While the overall narrative on the importance of the release of SimCity 2000 might be a bit less impactful nowadays, it was a gamechanger, perhaps even more so than the original title. After its resounding success, Maxis seemed to be struggling to find a market for the remainder of their software library. Their line of “SIM” titles, ever since the beginning, didn’t appear to adhere to any particular overall philosophy.
Their later titles seemed all over the place, with SimTower first released in Japan by OpenBook then Maxis subsequently converting it for PC and consoles. SimTown, in 1995, was developed internally as a simplified city building title but saw little to no success. By 1996 things were financially coming to a head, management ordered internal development to pump out as many titles as possible within the year. Sim Park and Sim Golf both came out in the same year and barely made an impression on the gaming public. It was, then, Will Wright’s turn to develop and release a title before the end of the year.
Electronic Arts’ buyout would arrive to both save the day and SimCity 3000 from a pretty gruesome 3D death, by forcing the developers to keep the game strictly 2D. But, even before 1999, it was abudantly clear that Maxis wasn’t really comfortable in developing simulations in 3D. Still, that doesn’t mean that their first 3D title, SimCopter, doesn’t feature a vast array of interesting design choices.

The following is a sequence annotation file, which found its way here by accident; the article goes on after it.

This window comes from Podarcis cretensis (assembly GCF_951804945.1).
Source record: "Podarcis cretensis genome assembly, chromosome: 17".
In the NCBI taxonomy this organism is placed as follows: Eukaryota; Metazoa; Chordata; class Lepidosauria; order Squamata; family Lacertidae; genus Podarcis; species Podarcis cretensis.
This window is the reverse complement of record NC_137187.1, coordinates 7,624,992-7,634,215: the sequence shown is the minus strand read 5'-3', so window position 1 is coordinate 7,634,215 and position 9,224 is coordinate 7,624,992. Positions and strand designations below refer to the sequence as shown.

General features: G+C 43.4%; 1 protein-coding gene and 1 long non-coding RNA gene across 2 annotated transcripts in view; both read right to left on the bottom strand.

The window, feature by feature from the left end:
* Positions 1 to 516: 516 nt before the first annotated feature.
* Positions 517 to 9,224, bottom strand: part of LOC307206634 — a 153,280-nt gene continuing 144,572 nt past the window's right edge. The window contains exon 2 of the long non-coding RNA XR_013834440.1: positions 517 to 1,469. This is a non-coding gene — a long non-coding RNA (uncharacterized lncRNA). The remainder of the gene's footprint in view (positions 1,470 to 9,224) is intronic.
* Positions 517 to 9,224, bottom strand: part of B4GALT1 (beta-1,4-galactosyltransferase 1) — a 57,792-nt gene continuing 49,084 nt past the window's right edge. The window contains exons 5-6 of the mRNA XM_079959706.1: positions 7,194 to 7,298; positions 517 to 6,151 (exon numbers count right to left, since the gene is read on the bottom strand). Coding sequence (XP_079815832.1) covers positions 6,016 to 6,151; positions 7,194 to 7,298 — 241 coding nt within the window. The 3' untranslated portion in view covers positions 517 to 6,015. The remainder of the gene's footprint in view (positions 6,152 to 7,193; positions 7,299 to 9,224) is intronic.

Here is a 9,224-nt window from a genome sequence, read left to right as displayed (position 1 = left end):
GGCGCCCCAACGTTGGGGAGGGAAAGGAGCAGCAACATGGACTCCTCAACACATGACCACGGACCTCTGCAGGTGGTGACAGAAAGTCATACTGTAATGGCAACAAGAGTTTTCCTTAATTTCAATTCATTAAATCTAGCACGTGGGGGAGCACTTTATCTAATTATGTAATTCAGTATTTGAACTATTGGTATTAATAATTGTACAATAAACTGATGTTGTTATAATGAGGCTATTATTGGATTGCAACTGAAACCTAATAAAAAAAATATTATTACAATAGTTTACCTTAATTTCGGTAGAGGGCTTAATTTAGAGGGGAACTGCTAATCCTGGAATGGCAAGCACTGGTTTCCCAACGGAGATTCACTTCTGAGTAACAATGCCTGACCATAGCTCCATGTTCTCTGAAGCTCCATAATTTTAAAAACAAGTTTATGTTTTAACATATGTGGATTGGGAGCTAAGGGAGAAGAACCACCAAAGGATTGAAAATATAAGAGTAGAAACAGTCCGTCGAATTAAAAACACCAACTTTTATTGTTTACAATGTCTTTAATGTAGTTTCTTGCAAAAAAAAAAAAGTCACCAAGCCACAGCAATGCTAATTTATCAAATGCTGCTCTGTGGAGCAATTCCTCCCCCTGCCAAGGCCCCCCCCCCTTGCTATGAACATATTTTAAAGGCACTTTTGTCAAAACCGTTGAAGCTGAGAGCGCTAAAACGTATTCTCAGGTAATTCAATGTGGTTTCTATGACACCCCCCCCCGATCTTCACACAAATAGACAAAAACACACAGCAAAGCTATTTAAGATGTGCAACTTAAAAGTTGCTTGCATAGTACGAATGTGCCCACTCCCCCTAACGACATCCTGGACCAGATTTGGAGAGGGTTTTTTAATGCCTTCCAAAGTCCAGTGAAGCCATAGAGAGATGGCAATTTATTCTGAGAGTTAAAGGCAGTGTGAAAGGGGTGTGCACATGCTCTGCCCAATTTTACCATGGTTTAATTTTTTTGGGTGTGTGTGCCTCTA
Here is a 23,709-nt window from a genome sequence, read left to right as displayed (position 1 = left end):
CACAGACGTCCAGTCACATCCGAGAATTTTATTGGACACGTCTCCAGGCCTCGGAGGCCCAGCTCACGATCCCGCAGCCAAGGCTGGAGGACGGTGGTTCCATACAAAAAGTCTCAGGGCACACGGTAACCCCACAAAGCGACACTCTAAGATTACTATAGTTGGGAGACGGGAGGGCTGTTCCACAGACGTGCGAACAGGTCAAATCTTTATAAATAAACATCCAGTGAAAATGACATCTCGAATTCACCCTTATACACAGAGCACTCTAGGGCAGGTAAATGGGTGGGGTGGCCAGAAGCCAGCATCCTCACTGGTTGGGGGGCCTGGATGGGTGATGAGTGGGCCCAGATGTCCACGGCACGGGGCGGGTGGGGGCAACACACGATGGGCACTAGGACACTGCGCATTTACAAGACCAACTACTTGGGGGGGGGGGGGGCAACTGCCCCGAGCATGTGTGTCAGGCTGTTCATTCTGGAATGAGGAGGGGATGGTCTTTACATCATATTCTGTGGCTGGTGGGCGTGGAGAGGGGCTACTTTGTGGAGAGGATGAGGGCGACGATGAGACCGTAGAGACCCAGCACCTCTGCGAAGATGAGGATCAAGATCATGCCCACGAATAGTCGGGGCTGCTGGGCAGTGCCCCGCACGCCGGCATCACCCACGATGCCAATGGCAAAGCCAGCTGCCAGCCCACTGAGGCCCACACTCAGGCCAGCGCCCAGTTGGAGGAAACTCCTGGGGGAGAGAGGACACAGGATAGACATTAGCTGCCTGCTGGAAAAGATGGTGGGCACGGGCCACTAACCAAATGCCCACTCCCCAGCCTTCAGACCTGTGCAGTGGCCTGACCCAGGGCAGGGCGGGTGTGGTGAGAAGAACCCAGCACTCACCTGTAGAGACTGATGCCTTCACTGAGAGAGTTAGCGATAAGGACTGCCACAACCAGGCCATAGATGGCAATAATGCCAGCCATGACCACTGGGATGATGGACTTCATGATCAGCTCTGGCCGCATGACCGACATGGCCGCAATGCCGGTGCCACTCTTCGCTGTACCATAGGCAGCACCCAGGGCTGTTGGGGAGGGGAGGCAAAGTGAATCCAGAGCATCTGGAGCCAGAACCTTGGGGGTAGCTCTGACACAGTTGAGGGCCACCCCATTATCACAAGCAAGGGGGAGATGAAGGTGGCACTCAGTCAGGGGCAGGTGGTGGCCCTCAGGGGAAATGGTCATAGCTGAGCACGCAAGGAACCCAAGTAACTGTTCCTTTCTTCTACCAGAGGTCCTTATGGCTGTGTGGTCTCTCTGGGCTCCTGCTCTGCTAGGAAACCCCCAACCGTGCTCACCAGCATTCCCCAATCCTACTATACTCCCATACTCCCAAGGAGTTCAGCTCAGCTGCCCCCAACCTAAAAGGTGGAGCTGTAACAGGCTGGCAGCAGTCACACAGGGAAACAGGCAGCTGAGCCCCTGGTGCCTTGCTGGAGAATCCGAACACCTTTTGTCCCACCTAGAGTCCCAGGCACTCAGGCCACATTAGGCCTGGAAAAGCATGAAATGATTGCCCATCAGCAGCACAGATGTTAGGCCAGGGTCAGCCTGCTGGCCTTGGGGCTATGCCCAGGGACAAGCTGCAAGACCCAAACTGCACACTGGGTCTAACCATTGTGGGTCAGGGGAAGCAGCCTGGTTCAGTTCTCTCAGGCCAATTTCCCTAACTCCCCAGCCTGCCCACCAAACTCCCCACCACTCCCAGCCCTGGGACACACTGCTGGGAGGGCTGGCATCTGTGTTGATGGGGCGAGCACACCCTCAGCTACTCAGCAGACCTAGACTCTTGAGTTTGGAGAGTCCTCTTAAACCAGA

This is an alert from Central Dispatch
Designed by Will Wright, released by the tall end of 1996, SimCopter – as the name indeed suggests – puts the player into the cockpit of a police helicopter, tasked with resolving such diverse issues as traffic jams, fires, holdups, riots, overturned boats and UFO abductions. The overall gameplay was based on an old flight simulator that Wright had to shelve because of poor marketability, given a new coat of paint and injecting the novel idea of flying around Sim City 2000 maps.
While not really as relevant today, the possibility to play with imported maps from SC2000 was indeed revolutionary at the time. Designing a city then flying around in it, aboard the steel vehicle or even walking around like one of the citizens, it was a unique feeling: designing something then seeing it live and “breathe”. As far as the simulation part goes, the feeling of being in an helicopter is well rendered, apparently the work Wright did on the prototype paid off. The emergency calls system laid on top doesn’t really feel as robust, probably because of the short development time required for Copter to be out of the door by the end of 1996.